can somebody please explain what actually happens when we create an object of interface?
An analogy I like to use is that an interface is like a mask - when you create an instance of a class that implements an interface (e.g. IFoo), then treat the class as the interface then the interface is like a mask that an actor would wear - the class appears to be and acts as the interface (mask) even though there is a whole bunch of stuff under the mask (interface).
but can't really grasp the logic of Why C# allows creation of an object(instance) of interface?
The other thing to mention is that an interface is a contract - whatever methods / properties / etc are defined on the interface are guaranteed to be implemented on the class. Classes that are completely and utterly different to each other can implement the same interface - when you have an instance of each class and treat it (cast it) as the interface then the same methods can be called on each class, although the implementation (actual code) in each class can be wildly different.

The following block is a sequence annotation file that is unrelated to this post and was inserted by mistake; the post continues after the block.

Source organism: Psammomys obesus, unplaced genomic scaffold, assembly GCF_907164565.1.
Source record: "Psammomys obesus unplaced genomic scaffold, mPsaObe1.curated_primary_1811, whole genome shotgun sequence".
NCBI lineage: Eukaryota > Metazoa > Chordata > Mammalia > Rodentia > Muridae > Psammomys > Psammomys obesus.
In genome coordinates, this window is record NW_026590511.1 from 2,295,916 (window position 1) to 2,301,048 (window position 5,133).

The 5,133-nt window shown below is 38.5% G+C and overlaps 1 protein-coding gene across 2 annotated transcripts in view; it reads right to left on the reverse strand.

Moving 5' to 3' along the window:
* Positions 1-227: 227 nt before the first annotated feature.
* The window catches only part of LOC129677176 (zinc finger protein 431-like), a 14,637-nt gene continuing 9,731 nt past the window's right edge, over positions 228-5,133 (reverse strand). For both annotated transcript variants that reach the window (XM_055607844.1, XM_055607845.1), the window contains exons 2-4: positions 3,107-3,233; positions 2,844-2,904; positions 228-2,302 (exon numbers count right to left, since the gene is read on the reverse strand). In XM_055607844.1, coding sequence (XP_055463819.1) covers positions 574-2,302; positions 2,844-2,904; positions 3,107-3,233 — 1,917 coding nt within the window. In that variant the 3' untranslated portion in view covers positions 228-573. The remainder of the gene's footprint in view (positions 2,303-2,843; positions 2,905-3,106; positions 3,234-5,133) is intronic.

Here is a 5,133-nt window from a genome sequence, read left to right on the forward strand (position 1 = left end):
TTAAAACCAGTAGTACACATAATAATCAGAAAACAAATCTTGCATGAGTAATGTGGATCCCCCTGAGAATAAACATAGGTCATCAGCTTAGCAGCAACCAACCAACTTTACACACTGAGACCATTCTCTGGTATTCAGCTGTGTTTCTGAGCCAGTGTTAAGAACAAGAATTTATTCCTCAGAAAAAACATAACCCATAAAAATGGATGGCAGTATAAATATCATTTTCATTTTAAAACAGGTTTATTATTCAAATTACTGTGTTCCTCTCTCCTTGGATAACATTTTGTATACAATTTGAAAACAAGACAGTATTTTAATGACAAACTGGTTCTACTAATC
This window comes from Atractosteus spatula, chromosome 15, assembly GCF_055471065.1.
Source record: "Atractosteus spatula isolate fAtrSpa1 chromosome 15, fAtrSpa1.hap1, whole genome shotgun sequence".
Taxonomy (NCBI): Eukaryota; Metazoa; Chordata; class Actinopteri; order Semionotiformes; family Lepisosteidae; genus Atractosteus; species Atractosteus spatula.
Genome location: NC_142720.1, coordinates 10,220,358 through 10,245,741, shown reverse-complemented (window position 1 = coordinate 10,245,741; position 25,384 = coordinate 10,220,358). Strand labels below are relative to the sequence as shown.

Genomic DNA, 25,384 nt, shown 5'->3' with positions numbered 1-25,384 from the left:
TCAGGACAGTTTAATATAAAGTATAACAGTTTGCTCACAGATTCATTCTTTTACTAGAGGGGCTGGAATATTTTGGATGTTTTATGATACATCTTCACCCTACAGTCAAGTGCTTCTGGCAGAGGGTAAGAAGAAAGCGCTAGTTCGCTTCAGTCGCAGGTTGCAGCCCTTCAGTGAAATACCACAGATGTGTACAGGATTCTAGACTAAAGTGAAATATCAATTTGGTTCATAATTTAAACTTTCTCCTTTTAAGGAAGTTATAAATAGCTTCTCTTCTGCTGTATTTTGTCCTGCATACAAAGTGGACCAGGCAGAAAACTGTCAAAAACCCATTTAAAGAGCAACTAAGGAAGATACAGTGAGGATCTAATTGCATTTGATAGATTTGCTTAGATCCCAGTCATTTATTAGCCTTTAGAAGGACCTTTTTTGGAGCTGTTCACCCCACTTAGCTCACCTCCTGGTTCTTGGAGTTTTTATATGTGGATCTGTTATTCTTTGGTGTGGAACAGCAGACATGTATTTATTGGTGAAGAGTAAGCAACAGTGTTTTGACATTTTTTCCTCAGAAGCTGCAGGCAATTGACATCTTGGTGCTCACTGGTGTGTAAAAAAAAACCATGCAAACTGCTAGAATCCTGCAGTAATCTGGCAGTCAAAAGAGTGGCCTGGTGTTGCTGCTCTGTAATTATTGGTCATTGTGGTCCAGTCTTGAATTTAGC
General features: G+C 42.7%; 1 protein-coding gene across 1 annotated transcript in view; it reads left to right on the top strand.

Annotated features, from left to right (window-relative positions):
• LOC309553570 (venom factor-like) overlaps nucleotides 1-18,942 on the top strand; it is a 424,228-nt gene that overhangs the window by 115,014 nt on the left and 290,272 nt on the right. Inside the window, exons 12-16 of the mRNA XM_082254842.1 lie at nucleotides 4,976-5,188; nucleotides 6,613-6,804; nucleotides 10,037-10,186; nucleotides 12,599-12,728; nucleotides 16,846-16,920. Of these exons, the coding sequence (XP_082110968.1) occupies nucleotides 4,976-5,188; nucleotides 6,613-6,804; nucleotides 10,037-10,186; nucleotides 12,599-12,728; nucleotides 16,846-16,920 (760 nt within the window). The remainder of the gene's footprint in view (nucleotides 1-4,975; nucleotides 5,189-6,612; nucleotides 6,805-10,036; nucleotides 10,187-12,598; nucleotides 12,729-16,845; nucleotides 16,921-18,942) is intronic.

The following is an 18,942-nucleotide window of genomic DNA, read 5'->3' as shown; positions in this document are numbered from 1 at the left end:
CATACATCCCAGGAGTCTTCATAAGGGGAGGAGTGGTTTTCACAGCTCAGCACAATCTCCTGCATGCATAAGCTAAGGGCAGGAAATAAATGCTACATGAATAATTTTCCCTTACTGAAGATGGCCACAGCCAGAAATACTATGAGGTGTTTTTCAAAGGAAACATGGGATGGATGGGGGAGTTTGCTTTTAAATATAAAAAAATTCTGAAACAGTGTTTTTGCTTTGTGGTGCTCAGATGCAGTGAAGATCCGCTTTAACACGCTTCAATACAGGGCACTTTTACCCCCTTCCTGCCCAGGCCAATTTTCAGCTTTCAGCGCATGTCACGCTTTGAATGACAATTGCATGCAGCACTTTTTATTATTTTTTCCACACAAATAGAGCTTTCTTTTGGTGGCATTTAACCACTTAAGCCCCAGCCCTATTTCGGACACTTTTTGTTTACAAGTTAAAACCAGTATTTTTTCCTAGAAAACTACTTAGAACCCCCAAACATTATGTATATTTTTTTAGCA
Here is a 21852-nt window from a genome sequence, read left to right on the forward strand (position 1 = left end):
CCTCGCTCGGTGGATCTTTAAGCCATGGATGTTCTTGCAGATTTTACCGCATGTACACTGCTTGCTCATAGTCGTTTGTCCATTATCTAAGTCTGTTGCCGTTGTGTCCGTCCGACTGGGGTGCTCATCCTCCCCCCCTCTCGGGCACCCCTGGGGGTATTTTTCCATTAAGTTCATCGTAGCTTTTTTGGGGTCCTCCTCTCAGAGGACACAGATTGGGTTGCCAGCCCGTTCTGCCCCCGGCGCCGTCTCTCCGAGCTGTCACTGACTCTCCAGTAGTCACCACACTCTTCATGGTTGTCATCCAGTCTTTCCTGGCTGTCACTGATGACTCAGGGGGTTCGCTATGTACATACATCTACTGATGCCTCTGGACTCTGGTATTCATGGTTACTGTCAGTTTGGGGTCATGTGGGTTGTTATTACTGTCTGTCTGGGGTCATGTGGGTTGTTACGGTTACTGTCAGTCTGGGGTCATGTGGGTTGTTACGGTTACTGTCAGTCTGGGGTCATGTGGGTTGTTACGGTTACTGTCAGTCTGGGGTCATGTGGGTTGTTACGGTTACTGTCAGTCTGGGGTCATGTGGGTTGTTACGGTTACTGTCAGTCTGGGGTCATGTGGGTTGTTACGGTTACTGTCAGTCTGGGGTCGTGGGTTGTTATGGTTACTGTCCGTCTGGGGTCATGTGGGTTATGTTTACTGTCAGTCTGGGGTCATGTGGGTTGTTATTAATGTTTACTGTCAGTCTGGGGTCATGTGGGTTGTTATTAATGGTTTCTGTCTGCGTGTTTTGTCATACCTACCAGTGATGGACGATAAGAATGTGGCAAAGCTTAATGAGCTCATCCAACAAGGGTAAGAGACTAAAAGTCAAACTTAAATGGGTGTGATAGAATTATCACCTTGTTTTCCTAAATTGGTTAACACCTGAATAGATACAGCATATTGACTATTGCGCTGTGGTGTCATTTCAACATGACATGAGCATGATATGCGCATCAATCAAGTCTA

Human both implement the interface
IMove defines the method
void Move();. They are both totally unrelated classes with no common ancestry, but if you have an instance of Car and Human, then they are both guaranteed to have the method
void Move(), although the code in that method will differ between then them as they move in totally different ways. If you then cast these different objects to the same interface (
var x = (IMove) someCar or
var x = someHuman as IMove) then you can treat the object reference identically.
Interfaces and abstract classes have some similarities - they both specify things in a contractual way (the extender or implementor has to implement specific things), and they both cannot be created directly (the difference is that abstract classes can provide some implementation whereas interfaces cannot, and interfaces can only be implemented, never inherited).
If you are wondering what happens under the hood at MSIL level then there are other far more qualified people around here who can elaborate on that.